With no end in sight to the federal government shutdown, small businesses awaiting key clarifications to the new federal income tax code may not get the answers they seek for weeks or months to come.

Ambiguities in the new tax code approved by Congress in late 2017 will make it particularly difficult for self-employed Mainers in the real estate and insurance industries to file accurate tax returns, accountants said. Many are expected to file for extensions and simply wait it out until the answers arrive.

“There’s still a ton of guidance they haven’t issued yet,” said Mike Santo, senior tax manager at accounting firm Wipfli LLP in Augusta.

Many small businesses will have to decide whether to file for an extension to wait until the rules are clarified, or file a special form stating why they believe they are paying the correct amount in taxes despite the rules being unclear, Santo said.

The biggest uncertainty in the rules applies to real estate and insurance brokers and agents, he said. It’s not clear whether those professions are subject to an income cap on the newly created 20 percent tax deduction for small businesses. A draft version of the new rules said they weren’t subject to the cap, but then a later version said the opposite.

“It’s going to be a lot more work for us to figure out where they fall,” said accountant Pete Dufour of Dufour Tax Group in Portland. “There’s still a lot of gray area under these classifications.”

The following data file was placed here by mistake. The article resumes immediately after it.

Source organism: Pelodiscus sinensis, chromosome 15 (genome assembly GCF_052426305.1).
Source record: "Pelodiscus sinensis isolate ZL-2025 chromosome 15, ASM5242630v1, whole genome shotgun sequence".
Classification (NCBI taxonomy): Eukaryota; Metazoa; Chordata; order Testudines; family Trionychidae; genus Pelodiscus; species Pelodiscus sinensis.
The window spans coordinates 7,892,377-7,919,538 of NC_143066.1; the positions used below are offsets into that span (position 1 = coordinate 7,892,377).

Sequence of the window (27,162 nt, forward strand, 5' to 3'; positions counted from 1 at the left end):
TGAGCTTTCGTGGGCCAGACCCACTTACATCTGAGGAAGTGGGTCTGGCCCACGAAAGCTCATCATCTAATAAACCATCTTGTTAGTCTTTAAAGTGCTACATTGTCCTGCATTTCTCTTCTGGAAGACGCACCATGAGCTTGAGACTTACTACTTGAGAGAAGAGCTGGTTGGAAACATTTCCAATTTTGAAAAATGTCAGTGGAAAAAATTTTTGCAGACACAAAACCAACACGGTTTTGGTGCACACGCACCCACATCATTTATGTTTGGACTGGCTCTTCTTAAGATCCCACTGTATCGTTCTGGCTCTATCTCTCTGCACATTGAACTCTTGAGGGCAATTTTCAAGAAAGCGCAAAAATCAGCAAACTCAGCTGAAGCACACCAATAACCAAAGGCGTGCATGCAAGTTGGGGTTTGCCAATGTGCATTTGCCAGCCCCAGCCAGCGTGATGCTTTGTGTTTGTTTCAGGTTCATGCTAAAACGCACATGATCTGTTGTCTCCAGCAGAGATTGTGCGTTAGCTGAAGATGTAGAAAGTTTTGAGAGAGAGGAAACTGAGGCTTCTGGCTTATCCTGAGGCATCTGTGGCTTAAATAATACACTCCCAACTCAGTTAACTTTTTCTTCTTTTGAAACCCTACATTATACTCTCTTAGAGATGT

While the new rules for traditional corporations are fairly straightforward, the same cannot be said for the rules that apply to so-called “pass-through entities,” which include S-corporations, limited liability companies and sole proprietorships. The term “pass-through” refers to the fact that each of those entities’ net income is treated as the owners’ personal income for tax purposes and is taxed at the individual rate rather than the corporate tax rate.

The new rules give pass-though entities one major advantage over individuals: an additional 20 percent tax deduction. The purpose is to more closely align their overall tax burden with the corporate tax, which was reduced from 35 percent to 21 percent.

However, the new tax code singled out certain types of pass-through entities, mainly providers of professional services, by phasing out their 20 percent tax break starting at $157,500 for individual filers and $315,000 for joint filers.

The federal government has released more than 200 pages of rules pertaining to the new tax code, but those documents contain inconsistencies, said William Vernick, senior manager at Filler & Associates P.A. in Portland. Accountants were expecting to receive additional clarification and guidance by the end of this month, but that’s likely on hold now because of the partial shutdown.

That leaves many small businesses with two choices: play the guessing game or the waiting game.

“If there’s an expert on this right now, I’d like to meet them,” Vernick said.


J. Craig Anderson can be contacted at 791-6390 or at:


Twitter: jcraiganderson

UPDATE: The IRS issued a statement Jan. 8 saying it had made an error when it included real estate and insurance brokers and agents among the businesses subject to the small business deduction phase-out.

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